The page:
There is a renewed enthusiasm for the “archaeology community” reaching out to schools. It seems, at least in part, to be fueled by the new Common Core Education Standards that allows educators to use archaeology to teach lessons across the curriculum, since archaeology uses science, history, math, art and writing.
The Archaeology Institute of America (AIA) held an Educational Outreach Conference at during their annual meeting. Forty archaeologists and educators, from the United States and Canada met for the two day conference January 9th and 10th , in New Orleans. Heritage Education Programs’ Craig Lesh and Liese Harris were among the Conference participants.
The AIA meeting started with a bang. January 8th, was the bicentennial of the Battle of New Orleans. Ceremonies and reenactments where held at Chalmette Battlefield celebrating the victory US forces over those of Great Britain. That night a music program was held in Jackson Square and fireworks lit the skies over the Mississippi. Through the weekend one would encounter reenactors costumed in period uniforms (US and British) and civilian dress around the French Quarter.
The Conference sessions were:
- “Teaching with Archaeology: Infiltrating Subjects beyond Social Studies”
- “Providing Ethical Guidelines for Outreach and Heritage Education”
- “High School Archaeology Courses and Field Schools”
- “ State and Regional Approaches to Outreach and Archaeology Educations”
- “Archaeology and Critical Thinking in Your History/Social Studies Classroom.”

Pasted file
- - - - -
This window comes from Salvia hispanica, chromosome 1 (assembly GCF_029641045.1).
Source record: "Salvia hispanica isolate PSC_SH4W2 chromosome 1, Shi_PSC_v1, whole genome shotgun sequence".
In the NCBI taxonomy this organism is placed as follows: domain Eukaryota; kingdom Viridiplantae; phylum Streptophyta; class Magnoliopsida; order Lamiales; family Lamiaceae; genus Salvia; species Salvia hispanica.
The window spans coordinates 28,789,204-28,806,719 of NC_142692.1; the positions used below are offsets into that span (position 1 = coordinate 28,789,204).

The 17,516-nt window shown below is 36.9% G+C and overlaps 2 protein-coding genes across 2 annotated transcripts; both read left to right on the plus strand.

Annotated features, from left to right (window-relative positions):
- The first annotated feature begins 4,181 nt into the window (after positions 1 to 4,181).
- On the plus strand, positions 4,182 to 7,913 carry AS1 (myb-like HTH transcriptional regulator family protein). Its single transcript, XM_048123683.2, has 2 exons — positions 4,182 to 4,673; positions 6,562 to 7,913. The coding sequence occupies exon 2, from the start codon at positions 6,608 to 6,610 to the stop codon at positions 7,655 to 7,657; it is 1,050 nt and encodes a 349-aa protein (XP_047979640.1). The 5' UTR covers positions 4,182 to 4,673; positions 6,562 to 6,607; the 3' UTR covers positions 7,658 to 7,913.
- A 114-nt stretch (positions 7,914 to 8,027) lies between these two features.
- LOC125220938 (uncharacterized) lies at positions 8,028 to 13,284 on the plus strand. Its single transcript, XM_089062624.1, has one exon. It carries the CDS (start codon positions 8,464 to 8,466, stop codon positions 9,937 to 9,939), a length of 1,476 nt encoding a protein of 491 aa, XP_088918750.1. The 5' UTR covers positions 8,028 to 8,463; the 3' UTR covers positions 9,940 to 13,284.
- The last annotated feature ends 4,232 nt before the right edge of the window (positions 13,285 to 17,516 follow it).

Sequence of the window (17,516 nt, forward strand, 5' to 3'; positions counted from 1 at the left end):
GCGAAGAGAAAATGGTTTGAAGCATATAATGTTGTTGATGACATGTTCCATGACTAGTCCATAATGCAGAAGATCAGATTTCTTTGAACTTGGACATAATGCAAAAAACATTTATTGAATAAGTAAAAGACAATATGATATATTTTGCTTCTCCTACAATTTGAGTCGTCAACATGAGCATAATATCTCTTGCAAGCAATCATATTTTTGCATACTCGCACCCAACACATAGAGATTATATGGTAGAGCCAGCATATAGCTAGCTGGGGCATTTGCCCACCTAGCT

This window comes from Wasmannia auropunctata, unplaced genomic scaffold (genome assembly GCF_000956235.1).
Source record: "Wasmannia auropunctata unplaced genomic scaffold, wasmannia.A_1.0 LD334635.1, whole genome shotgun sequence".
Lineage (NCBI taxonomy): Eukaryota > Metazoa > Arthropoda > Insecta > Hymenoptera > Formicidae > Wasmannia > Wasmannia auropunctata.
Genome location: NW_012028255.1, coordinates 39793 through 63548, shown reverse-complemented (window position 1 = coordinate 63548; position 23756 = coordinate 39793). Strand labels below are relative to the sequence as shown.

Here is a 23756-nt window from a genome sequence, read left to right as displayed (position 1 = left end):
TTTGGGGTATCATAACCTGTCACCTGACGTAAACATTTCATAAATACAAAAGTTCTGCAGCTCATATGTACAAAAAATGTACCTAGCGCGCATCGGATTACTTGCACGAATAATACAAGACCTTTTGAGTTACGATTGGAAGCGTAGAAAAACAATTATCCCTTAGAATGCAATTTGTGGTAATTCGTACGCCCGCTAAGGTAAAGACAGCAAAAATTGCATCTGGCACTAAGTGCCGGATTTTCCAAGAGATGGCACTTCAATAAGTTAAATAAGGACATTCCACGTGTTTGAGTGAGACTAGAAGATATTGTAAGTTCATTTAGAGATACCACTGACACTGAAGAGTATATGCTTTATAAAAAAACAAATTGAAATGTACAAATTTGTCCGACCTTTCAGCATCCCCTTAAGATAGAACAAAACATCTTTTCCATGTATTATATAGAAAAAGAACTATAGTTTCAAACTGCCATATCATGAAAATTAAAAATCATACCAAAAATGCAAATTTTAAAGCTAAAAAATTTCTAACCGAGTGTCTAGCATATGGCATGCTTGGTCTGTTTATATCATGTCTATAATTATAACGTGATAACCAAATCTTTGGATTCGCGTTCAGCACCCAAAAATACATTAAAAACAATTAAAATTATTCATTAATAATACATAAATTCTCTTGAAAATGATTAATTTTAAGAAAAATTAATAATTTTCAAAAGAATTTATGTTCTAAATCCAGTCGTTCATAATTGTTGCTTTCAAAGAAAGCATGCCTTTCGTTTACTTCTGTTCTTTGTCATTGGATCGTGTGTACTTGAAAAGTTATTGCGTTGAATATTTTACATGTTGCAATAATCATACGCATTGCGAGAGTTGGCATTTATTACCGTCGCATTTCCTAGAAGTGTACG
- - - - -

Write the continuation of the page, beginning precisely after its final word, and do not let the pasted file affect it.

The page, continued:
- “Metrics, Research and Publication”
- “Promoting Archeological Outreach: Marketing Distribution and Sustainability”
In addition to the great opportunity to meet and talk to colleagues: We came away with some new tools to enhance our Heritage Education Programs.
As a group, we started a process to create a simple statement of standards for Archaeological Literacy for non archaeology majors, pre college students, teachers and the general public. Most national and state and regional archaeology societies have outreach and education as part of their mission. Each
has its own approach and area of interest, but if such a uniform statement was to be adopted by these organizations, it would go a long way to strengthen the message of conservation of heritage resources ant the recognition of archaeology as a scientific practice.
Another element discussion during the Conference was how to get increased recognition of heritage education as a vital and necessary part of the archaeological process, by the rest of the archaeological profession. To this end there is a new effort to craft appropriate articles/papers for scholarly archaeology journals and promote more heritage education sessions at associations’’ annual meetings.
The AIA will hold a one day follow-up conference at their 2016 meeting in San Francisco, with other related session integrated into the regular meeting.
Outside the official agenda there was talk about a forming an organization of “Heritage Educators.” It has lots of potential. Another exciting development is that the AIA will be launching a new program for school age children; Possibly sometime latter this year. The Council for British Archaeology (http://new.archaeologyuk.org/ ) has a “Young Archaeologists’ Club program. (http://www.yac-uk.org/ ) It is exciting that AIA is planning a program to support Pre College students American (and Canadian?) out side of classroom education.